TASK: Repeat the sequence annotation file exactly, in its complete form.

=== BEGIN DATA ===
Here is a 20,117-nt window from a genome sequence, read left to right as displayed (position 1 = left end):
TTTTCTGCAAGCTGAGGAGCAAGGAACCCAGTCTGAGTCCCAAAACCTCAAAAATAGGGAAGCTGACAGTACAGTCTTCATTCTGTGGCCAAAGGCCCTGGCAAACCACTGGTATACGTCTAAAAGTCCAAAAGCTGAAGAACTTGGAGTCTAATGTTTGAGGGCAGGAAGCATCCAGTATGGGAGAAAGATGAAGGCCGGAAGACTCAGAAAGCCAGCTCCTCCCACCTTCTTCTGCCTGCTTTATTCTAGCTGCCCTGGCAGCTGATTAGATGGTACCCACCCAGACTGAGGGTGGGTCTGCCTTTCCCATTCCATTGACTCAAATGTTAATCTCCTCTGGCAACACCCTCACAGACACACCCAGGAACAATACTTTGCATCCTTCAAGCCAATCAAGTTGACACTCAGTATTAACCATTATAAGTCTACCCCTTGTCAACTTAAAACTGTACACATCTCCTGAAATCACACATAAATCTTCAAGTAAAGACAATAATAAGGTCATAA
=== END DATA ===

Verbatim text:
Here is a 20,117-nt window from a genome sequence, read left to right as displayed (position 1 = left end):
TTTTCTGCAAGCTGAGGAGCAAGGAACCCAGTCTGAGTCCCAAAACCTCAAAAATAGGGAAGCTGACAGTACAGTCTTCATTCTGTGGCCAAAGGCCCTGGCAAACCACTGGTATACGTCTAAAAGTCCAAAAGCTGAAGAACTTGGAGTCTAATGTTTGAGGGCAGGAAGCATCCAGTATGGGAGAAAGATGAAGGCCGGAAGACTCAGAAAGCCAGCTCCTCCCACCTTCTTCTGCCTGCTTTATTCTAGCTGCCCTGGCAGCTGATTAGATGGTACCCACCCAGACTGAGGGTGGGTCTGCCTTTCCCATTCCATTGACTCAAATGTTAATCTCCTCTGGCAACACCCTCACAGACACACCCAGGAACAATACTTTGCATCCTTCAAGCCAATCAAGTTGACACTCAGTATTAACCATTATAAGTCTACCCCTTGTCAACTTAAAACTGTACACATCTCCTGAAATCACACATAAATCTTCAAGTAAAGACAATAATAAGGTCATAA